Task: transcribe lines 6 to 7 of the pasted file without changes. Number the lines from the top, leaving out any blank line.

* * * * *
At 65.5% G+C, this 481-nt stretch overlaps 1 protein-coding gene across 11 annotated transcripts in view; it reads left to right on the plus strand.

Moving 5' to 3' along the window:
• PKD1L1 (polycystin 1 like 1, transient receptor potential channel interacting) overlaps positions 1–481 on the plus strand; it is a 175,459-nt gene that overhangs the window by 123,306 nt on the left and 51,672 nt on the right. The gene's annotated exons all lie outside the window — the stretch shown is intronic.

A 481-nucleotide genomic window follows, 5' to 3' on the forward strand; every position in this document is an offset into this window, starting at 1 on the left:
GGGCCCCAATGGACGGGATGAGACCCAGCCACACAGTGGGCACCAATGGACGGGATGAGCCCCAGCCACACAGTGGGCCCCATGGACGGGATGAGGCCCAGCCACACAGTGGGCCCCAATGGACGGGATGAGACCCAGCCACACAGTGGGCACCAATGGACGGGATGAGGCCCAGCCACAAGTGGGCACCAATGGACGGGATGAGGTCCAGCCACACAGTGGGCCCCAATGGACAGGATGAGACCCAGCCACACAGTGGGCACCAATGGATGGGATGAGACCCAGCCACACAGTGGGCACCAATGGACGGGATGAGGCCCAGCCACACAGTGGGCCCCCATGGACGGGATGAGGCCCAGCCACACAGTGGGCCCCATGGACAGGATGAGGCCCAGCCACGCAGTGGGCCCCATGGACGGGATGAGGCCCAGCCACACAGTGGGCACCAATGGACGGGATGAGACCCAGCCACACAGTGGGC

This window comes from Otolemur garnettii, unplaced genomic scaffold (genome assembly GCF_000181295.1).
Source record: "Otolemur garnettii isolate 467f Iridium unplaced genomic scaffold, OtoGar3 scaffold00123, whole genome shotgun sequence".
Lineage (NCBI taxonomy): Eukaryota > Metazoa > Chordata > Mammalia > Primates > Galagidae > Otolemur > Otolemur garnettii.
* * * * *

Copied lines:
This window comes from Otolemur garnettii, unplaced genomic scaffold (genome assembly GCF_000181295.1).
Source record: "Otolemur garnettii isolate 467f Iridium unplaced genomic scaffold, OtoGar3 scaffold00123, whole genome shotgun sequence".